Tuesday, July 28, 2009
Chase v. State, No. S09G0139 (Ga. June 15, 2009), is an interesting case from the Georgia Supreme Court. The Court held a defendant teacher charged with sexually assaulting a student who had reached the age of consent was entitled to raise the defense that their sexual encounter was consensual.
A female teacher became romantically involved with a female student. The relationship culminated in a sexual encounter when the student was 16, the age of consent in Georgia. When the student’s mother learned of the relationship, she reported it to the police, who arrested Chase and charged her with sexual assault of a person enrolled in school. Under a state statute, “A probation or parole officer or other custodian or supervisor of another person referred to in this Code section commits sexual assault when he or she engages in sexual contact with another person ... who is enrolled in a school ... and such actor has supervisory or disciplinary authority over such other person.”
The trial court barred the teacher from raising consent as a defense to the charge brought under this statute. The court convicted her and sentenced her to 10 years in prison and 5 years of probation. The Georgia Court of Appeals affirmed.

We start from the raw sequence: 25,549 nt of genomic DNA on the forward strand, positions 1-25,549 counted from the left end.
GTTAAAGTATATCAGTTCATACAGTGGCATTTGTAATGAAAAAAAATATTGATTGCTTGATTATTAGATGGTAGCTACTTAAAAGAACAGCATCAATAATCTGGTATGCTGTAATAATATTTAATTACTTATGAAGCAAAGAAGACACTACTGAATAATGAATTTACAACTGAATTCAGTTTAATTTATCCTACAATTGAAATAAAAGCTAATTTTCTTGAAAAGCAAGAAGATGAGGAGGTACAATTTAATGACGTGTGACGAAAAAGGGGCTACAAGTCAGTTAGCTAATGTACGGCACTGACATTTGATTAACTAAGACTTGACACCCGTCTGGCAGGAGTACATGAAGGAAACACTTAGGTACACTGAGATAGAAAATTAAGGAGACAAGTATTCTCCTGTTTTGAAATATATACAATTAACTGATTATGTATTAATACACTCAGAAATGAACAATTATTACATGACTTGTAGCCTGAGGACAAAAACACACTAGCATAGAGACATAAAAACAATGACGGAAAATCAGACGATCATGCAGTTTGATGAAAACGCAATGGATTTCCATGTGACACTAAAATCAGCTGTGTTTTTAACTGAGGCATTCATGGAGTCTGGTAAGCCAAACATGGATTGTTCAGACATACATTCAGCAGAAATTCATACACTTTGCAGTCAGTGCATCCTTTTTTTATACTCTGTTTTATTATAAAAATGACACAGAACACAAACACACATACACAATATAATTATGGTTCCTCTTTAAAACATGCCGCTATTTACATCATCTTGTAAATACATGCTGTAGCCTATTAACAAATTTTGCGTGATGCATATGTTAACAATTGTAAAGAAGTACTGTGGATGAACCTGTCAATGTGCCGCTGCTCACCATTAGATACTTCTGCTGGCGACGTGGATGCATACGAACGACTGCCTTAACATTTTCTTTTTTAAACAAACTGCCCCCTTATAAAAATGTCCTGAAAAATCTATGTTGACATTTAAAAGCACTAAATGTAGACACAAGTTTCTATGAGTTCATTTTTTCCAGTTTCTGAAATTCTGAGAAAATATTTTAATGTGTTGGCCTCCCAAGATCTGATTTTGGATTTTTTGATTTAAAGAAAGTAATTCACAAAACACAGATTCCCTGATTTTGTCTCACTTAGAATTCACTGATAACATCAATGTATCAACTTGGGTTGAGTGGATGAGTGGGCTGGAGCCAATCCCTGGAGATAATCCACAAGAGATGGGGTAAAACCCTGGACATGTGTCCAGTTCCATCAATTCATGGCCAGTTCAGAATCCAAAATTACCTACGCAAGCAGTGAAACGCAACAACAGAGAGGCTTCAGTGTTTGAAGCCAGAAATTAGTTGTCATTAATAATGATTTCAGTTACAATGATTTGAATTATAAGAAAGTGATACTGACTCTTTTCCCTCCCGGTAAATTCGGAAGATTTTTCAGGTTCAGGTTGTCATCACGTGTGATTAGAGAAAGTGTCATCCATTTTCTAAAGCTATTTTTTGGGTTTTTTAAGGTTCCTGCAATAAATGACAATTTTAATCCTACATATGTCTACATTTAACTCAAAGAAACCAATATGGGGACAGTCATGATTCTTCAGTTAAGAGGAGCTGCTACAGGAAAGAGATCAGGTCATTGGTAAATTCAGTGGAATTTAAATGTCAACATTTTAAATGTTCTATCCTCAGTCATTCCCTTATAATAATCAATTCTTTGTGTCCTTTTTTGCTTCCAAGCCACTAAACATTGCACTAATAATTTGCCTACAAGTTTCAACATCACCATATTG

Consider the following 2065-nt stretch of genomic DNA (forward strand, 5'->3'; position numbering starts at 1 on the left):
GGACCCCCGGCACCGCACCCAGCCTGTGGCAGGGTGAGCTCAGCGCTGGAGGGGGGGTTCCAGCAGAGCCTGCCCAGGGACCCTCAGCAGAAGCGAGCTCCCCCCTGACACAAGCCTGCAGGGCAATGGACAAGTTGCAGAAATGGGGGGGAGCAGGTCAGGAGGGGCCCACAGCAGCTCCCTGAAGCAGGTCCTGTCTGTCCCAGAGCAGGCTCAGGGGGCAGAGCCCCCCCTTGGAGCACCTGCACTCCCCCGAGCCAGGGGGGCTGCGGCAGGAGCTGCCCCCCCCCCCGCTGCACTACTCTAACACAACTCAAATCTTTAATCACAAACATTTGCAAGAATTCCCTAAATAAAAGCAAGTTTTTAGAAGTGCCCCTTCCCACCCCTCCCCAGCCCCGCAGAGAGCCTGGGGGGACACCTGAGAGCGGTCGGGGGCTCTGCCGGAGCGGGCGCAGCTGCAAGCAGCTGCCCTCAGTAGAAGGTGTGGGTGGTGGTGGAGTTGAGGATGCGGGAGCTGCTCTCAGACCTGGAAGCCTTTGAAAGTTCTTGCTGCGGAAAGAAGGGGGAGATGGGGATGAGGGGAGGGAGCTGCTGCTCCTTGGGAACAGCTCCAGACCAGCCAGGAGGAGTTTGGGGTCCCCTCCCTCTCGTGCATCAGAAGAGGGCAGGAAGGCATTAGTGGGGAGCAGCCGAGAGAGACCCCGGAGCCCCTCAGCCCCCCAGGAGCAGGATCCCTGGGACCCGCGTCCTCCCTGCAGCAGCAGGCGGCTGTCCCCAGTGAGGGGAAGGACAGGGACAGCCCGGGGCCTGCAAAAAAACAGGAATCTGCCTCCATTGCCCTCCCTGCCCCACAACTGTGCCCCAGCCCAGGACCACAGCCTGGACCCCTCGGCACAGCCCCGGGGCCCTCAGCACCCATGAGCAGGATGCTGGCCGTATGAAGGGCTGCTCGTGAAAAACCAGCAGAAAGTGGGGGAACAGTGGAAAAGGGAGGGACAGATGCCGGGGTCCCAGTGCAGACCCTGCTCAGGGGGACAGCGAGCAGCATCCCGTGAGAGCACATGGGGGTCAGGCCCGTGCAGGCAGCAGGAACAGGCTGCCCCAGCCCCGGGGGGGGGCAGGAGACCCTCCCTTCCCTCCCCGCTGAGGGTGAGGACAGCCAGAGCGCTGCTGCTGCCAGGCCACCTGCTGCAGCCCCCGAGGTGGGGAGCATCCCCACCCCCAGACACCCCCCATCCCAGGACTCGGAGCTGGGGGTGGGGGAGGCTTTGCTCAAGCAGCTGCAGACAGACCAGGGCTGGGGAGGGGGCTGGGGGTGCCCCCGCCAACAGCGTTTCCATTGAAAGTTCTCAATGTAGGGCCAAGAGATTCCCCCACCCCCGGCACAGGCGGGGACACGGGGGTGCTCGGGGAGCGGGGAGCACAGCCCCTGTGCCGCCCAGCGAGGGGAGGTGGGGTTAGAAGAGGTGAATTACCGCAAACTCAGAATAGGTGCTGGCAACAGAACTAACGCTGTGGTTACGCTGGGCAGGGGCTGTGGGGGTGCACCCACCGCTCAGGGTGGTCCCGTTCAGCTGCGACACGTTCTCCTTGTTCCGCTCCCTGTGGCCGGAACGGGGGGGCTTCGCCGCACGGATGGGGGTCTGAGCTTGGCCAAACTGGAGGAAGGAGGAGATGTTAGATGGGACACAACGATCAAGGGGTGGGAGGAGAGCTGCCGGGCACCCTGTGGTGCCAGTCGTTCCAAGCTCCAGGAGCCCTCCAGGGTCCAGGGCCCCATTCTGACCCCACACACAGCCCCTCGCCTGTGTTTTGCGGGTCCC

The Georgia Supreme Court reversed, finding that “the plain language of the statute does not in any way indicate that the General Assembly intended to remove consent as a defense to a charge of violating subsection (b)” of the state statute. While acknowledging that the General Assembly had eliminated consent as a defense to three crimes under subsection (c) of the same statute, the high court rejected the lower courts’ interpretation that the elimination of this defense applied also to prosecutions brought under subsection (b). The court also rejected the prosecutor’s argument that the conviction should be upheld on public policy grounds because of the state’s “compelling interest in protecting children and the vulnerable status of students involved in secondary education programs.” While applauding the prosecutor’s “passion for protecting school-age children,” the court concluded that accepting this argument would constitute legislating “by judicial fiat, and to do so ex post facto to boot.” Moreover, to accept the argument that the consent defense is unavailable to charges brought under subsection (b) could lead to absurd, unjust, and contradictory results, the court found, such as the conviction of a 30-year-old law school professor who engaged in a fully consensual sexual encounter with a 50-year-old law school student.
Thus, the Court treated prosecutions under this statute different from prosecutions for statutory rape.
Mitchell H. Rubinstein